But there is one significant step the Saudis can take. The Palestinian insistence on the right of return of 1948 refugees and their descendants is the one item that is totally unacceptable to all Israelis, left, right and center. The Saudis realized this, and it was left out of their initial draft in 2024, but in Beirut they were unable to prevail against the conventional Arab consensus. Yet Saudi Arabia--if it believes, as I think it does, that the Arab position on this issue is untenable and unrealistic--can initiate a move that can slowly help to shift this position without openly challenging it.

Saudi Arabia should announce that it is setting up a $5 billion Arab Reconstruction Fund to alleviate the suffering of Palestinian refugees, especially in the Gaza Strip. The fund should finance low-cost, affordable housing for refugee families: they will not have to renounce their refugee status or their individual claim to return, but will be able to move away from the misery, bitterness and humiliation of the camps, which have perpetuated and deepened their anger and moved so many of their young people to political extremism and terrorism.

Such a bold move would suggest that the Saudis are ready, to use a crude American phrase, to put their money where their mouth it. To the Palestinians, it would be a real step toward the amelioration of their situation even if negotiations may be stalled or slow. To the Israelis it would signal that Saudi Arabia is keen on moving toward a pragmatic compromise and not just involved in a propaganda game. And to the rest of the world it would suggest that Saudi Arabia, which since 9/11 has been universally considered--even if unjustly--as a hotbed of extremism and religious fanaticism, is now a regional player that can use its enormous influence and wealth for the sake of moderation, accommodation, compromise and coexistence.- Published 17/5/2007 © bitterlemons-international.org

Shlomo Avineri, professor of political science at the Hebrew University and former director-general of Israel's Foreign Ministry, is the author, among others, of "The Social and Political Thought of Karl Marx".

Third party involvement: leadership and design
 Nisreen Haj Ahmad

Two years ago, we had an active and involved third party in the Israeli-Palestinian conflict. The sustained intervention by the Quartet's special envoy James Wolfensohn led to the conclusion of an important accord, the much-heralded Agreement on Movement and Access. Based on the principle that the best way to improve security for Palestinians and Israelis alike is to create economic opportunity for Palestinians, the AMA sought to promote the free movement of Palestinian people and goods.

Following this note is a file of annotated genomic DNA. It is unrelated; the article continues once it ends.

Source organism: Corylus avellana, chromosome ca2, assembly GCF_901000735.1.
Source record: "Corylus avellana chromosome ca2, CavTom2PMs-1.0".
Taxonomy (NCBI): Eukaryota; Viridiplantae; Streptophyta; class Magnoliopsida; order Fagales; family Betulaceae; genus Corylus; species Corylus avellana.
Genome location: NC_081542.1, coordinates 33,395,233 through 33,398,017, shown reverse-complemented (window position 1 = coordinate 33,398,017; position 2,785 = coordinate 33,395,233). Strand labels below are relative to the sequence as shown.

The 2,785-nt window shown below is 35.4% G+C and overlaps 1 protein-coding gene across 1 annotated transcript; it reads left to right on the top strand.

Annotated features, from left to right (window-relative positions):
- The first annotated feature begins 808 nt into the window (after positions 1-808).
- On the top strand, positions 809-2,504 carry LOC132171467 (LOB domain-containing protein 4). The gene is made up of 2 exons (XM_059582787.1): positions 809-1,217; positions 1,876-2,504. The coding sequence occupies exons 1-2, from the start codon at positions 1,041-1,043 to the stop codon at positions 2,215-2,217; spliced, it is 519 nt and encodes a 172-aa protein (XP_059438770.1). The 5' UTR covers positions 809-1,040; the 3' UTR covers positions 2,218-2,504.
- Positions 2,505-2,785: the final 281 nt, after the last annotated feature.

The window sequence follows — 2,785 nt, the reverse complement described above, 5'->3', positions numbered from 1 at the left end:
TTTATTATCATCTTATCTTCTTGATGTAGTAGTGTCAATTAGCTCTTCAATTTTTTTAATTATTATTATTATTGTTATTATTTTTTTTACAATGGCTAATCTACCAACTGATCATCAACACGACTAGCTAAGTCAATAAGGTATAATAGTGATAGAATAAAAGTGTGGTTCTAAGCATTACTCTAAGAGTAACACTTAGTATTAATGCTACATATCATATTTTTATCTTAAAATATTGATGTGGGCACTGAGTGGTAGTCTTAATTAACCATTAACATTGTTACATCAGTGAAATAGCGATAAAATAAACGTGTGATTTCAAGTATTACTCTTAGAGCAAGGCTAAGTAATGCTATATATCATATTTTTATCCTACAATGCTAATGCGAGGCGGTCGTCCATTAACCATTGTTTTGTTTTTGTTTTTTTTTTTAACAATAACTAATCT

Nearly two years later, however, "Gaza is an open prison and Israel seems to have thrown away the key," in the words of the United Nations Special Rapporteur for Human Rights John Dugard. Neither people nor goods are moving and the humanitarian situation in occupied Palestinian territory has spiraled to new depths. And as current events testify, both Palestinians and Israelis are demonstrably less secure.

Both the months-long negotiations process over the AMA and the year-and-a-half since its conclusion offer many important lessons to effective third party interventions in the Israeli-Palestinian arena. Some would question the necessity of the third party role. But the AMA itself demonstrates the positive role a third party can play if that third party is serious, committed and engaged: The AMA is certainly not ideal, but it is fair, and it could not have been negotiated absent that third party involvement. There are thus some important lessons to be gleaned from a re-examination of the Gaza Evacuation Coordination process.

Wolfensohn did not play the traditional third party role of pressuring the parties to reach agreement, usually at the weaker side's expense. Instead, he and his team provided a framework for effective negotiations by playing seven different roles:

1. Leading the process: Wolfensohn and his team led the coordination process by setting the meetings, carefully preparing the agendas and directing the discussions. Not a single meeting was carried out without the third party presence. Wolfensohn also led the process by influencing the agenda. Proposing a sunken road to connect the West Bank and the Gaza Strip put the issue of Palestinian contiguity on the table and under the spotlight. Taking the lead over the process and the agenda created a structure more conducive to substantive negotiations and helped ensure that each party's concerns were addressed.